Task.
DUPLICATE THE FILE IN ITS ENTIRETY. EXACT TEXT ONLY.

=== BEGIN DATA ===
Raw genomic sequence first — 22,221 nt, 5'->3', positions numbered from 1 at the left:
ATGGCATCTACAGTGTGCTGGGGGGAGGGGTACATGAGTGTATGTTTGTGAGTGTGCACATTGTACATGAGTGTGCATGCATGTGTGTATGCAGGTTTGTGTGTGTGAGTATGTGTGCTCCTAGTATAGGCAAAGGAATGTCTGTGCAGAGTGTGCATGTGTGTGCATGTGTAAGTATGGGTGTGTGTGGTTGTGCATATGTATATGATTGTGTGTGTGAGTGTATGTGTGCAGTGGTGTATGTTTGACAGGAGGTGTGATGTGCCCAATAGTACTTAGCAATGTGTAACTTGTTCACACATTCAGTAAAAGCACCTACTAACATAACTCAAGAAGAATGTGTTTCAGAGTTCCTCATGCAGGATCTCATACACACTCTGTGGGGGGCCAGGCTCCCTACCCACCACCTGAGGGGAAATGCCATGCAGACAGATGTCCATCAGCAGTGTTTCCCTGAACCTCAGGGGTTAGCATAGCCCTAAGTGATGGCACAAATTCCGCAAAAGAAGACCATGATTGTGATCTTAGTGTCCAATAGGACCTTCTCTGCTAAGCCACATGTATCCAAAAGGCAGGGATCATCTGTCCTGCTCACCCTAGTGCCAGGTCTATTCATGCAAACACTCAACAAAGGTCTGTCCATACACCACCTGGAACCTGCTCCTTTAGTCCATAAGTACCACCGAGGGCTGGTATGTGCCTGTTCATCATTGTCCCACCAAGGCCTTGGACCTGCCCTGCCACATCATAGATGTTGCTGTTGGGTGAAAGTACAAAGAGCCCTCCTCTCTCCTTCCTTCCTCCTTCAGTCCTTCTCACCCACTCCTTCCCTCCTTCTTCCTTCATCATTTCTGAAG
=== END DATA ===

Raw genomic sequence first — 22,221 nt, 5'->3', positions numbered from 1 at the left:
ATGGCATCTACAGTGTGCTGGGGGGAGGGGTACATGAGTGTATGTTTGTGAGTGTGCACATTGTACATGAGTGTGCATGCATGTGTGTATGCAGGTTTGTGTGTGTGAGTATGTGTGCTCCTAGTATAGGCAAAGGAATGTCTGTGCAGAGTGTGCATGTGTGTGCATGTGTAAGTATGGGTGTGTGTGGTTGTGCATATGTATATGATTGTGTGTGTGAGTGTATGTGTGCAGTGGTGTATGTTTGACAGGAGGTGTGATGTGCCCAATAGTACTTAGCAATGTGTAACTTGTTCACACATTCAGTAAAAGCACCTACTAACATAACTCAAGAAGAATGTGTTTCAGAGTTCCTCATGCAGGATCTCATACACACTCTGTGGGGGGCCAGGCTCCCTACCCACCACCTGAGGGGAAATGCCATGCAGACAGATGTCCATCAGCAGTGTTTCCCTGAACCTCAGGGGTTAGCATAGCCCTAAGTGATGGCACAAATTCCGCAAAAGAAGACCATGATTGTGATCTTAGTGTCCAATAGGACCTTCTCTGCTAAGCCACATGTATCCAAAAGGCAGGGATCATCTGTCCTGCTCACCCTAGTGCCAGGTCTATTCATGCAAACACTCAACAAAGGTCTGTCCATACACCACCTGGAACCTGCTCCTTTAGTCCATAAGTACCACCGAGGGCTGGTATGTGCCTGTTCATCATTGTCCCACCAAGGCCTTGGACCTGCCCTGCCACATCATAGATGTTGCTGTTGGGTGAAAGTACAAAGAGCCCTCCTCTCTCCTTCCTTCCTCCTTCAGTCCTTCTCACCCACTCCTTCCCTCCTTCTTCCTTCATCATTTCTGAAG